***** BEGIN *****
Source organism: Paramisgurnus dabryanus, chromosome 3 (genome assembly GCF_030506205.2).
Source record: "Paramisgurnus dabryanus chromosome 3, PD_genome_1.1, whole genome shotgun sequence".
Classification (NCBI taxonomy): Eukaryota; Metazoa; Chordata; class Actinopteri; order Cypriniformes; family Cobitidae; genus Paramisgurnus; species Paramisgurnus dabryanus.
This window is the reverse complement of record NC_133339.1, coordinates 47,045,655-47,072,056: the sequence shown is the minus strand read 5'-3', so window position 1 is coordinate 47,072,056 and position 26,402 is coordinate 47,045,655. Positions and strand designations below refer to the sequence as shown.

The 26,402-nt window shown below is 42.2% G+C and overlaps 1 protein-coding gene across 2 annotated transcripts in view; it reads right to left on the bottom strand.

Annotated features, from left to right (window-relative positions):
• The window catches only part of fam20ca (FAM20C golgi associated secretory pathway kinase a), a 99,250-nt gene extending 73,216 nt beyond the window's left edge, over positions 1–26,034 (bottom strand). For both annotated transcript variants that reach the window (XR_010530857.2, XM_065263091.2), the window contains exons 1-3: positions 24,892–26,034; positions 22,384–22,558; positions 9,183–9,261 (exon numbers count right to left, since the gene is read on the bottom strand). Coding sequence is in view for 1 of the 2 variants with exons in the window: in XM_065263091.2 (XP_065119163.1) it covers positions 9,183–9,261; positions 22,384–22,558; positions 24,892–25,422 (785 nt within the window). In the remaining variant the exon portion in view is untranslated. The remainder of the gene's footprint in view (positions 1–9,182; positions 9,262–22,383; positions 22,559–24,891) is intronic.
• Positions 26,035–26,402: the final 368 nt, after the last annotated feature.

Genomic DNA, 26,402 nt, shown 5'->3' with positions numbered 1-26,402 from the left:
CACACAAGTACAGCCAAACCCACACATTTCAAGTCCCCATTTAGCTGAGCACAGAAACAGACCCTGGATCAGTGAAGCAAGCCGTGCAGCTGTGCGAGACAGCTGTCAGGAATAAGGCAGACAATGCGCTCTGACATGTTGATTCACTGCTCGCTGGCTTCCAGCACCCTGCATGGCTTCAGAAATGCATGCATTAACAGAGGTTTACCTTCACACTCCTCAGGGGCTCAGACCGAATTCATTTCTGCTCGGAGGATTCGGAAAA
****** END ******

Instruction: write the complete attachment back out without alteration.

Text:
Source organism: Paramisgurnus dabryanus, chromosome 3 (genome assembly GCF_030506205.2).
Source record: "Paramisgurnus dabryanus chromosome 3, PD_genome_1.1, whole genome shotgun sequence".
Classification (NCBI taxonomy): Eukaryota; Metazoa; Chordata; class Actinopteri; order Cypriniformes; family Cobitidae; genus Paramisgurnus; species Paramisgurnus dabryanus.
This window is the reverse complement of record NC_133339.1, coordinates 47,045,655-47,072,056: the sequence shown is the minus strand read 5'-3', so window position 1 is coordinate 47,072,056 and position 26,402 is coordinate 47,045,655. Positions and strand designations below refer to the sequence as shown.

The 26,402-nt window shown below is 42.2% G+C and overlaps 1 protein-coding gene across 2 annotated transcripts in view; it reads right to left on the bottom strand.

Annotated features, from left to right (window-relative positions):
• The window catches only part of fam20ca (FAM20C golgi associated secretory pathway kinase a), a 99,250-nt gene extending 73,216 nt beyond the window's left edge, over positions 1–26,034 (bottom strand). For both annotated transcript variants that reach the window (XR_010530857.2, XM_065263091.2), the window contains exons 1-3: positions 24,892–26,034; positions 22,384–22,558; positions 9,183–9,261 (exon numbers count right to left, since the gene is read on the bottom strand). Coding sequence is in view for 1 of the 2 variants with exons in the window: in XM_065263091.2 (XP_065119163.1) it covers positions 9,183–9,261; positions 22,384–22,558; positions 24,892–25,422 (785 nt within the window). In the remaining variant the exon portion in view is untranslated. The remainder of the gene's footprint in view (positions 1–9,182; positions 9,262–22,383; positions 22,559–24,891) is intronic.
• Positions 26,035–26,402: the final 368 nt, after the last annotated feature.

Genomic DNA, 26,402 nt, shown 5'->3' with positions numbered 1-26,402 from the left:
CACACAAGTACAGCCAAACCCACACATTTCAAGTCCCCATTTAGCTGAGCACAGAAACAGACCCTGGATCAGTGAAGCAAGCCGTGCAGCTGTGCGAGACAGCTGTCAGGAATAAGGCAGACAATGCGCTCTGACATGTTGATTCACTGCTCGCTGGCTTCCAGCACCCTGCATGGCTTCAGAAATGCATGCATTAACAGAGGTTTACCTTCACACTCCTCAGGGGCTCAGACCGAATTCATTTCTGCTCGGAGGATTCGGAAAA